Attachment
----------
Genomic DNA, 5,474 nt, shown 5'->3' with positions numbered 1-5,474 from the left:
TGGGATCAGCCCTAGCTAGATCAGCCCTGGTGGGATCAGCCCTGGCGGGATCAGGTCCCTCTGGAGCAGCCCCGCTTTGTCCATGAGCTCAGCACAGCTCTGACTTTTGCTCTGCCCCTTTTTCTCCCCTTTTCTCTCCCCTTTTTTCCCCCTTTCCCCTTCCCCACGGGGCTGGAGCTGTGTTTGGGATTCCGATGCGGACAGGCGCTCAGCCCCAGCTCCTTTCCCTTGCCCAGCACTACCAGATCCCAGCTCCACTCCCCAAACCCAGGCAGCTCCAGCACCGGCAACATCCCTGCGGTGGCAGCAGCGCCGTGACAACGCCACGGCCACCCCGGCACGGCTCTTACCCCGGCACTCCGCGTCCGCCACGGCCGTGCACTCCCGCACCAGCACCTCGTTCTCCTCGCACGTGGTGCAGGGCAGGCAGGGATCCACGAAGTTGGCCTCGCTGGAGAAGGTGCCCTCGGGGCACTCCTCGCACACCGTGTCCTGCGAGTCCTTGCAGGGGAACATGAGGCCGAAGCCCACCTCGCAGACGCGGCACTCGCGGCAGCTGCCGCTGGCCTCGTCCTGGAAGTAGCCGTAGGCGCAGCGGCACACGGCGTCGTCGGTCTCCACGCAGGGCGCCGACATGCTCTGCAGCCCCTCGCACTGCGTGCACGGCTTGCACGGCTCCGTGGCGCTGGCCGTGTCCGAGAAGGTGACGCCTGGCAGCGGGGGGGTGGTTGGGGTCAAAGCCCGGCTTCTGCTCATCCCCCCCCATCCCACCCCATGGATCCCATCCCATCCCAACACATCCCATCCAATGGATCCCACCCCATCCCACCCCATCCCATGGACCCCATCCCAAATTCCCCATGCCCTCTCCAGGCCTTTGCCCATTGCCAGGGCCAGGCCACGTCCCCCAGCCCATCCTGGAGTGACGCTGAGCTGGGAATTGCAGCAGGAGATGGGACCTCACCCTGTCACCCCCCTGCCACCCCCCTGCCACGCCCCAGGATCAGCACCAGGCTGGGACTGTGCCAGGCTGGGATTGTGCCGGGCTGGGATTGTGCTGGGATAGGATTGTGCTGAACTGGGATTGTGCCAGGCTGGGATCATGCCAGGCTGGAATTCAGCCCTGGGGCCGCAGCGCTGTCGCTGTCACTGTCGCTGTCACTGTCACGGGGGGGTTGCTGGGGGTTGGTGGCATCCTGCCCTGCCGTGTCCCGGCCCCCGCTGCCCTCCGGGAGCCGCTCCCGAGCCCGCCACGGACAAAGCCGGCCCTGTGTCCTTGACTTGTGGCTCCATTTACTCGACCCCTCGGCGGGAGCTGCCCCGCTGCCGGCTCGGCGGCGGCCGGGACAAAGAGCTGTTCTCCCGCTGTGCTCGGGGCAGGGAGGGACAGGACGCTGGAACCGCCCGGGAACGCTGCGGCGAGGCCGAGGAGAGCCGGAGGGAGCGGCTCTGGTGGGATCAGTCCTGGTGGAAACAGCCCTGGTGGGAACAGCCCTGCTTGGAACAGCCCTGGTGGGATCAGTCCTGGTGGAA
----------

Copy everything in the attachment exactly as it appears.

Genomic DNA, 5,474 nt, shown 5'->3' with positions numbered 1-5,474 from the left:
TGGGATCAGCCCTAGCTAGATCAGCCCTGGTGGGATCAGCCCTGGCGGGATCAGGTCCCTCTGGAGCAGCCCCGCTTTGTCCATGAGCTCAGCACAGCTCTGACTTTTGCTCTGCCCCTTTTTCTCCCCTTTTCTCTCCCCTTTTTTCCCCCTTTCCCCTTCCCCACGGGGCTGGAGCTGTGTTTGGGATTCCGATGCGGACAGGCGCTCAGCCCCAGCTCCTTTCCCTTGCCCAGCACTACCAGATCCCAGCTCCACTCCCCAAACCCAGGCAGCTCCAGCACCGGCAACATCCCTGCGGTGGCAGCAGCGCCGTGACAACGCCACGGCCACCCCGGCACGGCTCTTACCCCGGCACTCCGCGTCCGCCACGGCCGTGCACTCCCGCACCAGCACCTCGTTCTCCTCGCACGTGGTGCAGGGCAGGCAGGGATCCACGAAGTTGGCCTCGCTGGAGAAGGTGCCCTCGGGGCACTCCTCGCACACCGTGTCCTGCGAGTCCTTGCAGGGGAACATGAGGCCGAAGCCCACCTCGCAGACGCGGCACTCGCGGCAGCTGCCGCTGGCCTCGTCCTGGAAGTAGCCGTAGGCGCAGCGGCACACGGCGTCGTCGGTCTCCACGCAGGGCGCCGACATGCTCTGCAGCCCCTCGCACTGCGTGCACGGCTTGCACGGCTCCGTGGCGCTGGCCGTGTCCGAGAAGGTGACGCCTGGCAGCGGGGGGGTGGTTGGGGTCAAAGCCCGGCTTCTGCTCATCCCCCCCCATCCCACCCCATGGATCCCATCCCATCCCAACACATCCCATCCAATGGATCCCACCCCATCCCACCCCATCCCATGGACCCCATCCCAAATTCCCCATGCCCTCTCCAGGCCTTTGCCCATTGCCAGGGCCAGGCCACGTCCCCCAGCCCATCCTGGAGTGACGCTGAGCTGGGAATTGCAGCAGGAGATGGGACCTCACCCTGTCACCCCCCTGCCACCCCCCTGCCACGCCCCAGGATCAGCACCAGGCTGGGACTGTGCCAGGCTGGGATTGTGCCGGGCTGGGATTGTGCTGGGATAGGATTGTGCTGAACTGGGATTGTGCCAGGCTGGGATCATGCCAGGCTGGAATTCAGCCCTGGGGCCGCAGCGCTGTCGCTGTCACTGTCGCTGTCACTGTCACGGGGGGGTTGCTGGGGGTTGGTGGCATCCTGCCCTGCCGTGTCCCGGCCCCCGCTGCCCTCCGGGAGCCGCTCCCGAGCCCGCCACGGACAAAGCCGGCCCTGTGTCCTTGACTTGTGGCTCCATTTACTCGACCCCTCGGCGGGAGCTGCCCCGCTGCCGGCTCGGCGGCGGCCGGGACAAAGAGCTGTTCTCCCGCTGTGCTCGGGGCAGGGAGGGACAGGACGCTGGAACCGCCCGGGAACGCTGCGGCGAGGCCGAGGAGAGCCGGAGGGAGCGGCTCTGGTGGGATCAGTCCTGGTGGAAACAGCCCTGGTGGGAACAGCCCTGCTTGGAACAGCCCTGGTGGGATCAGTCCTGGTGGAA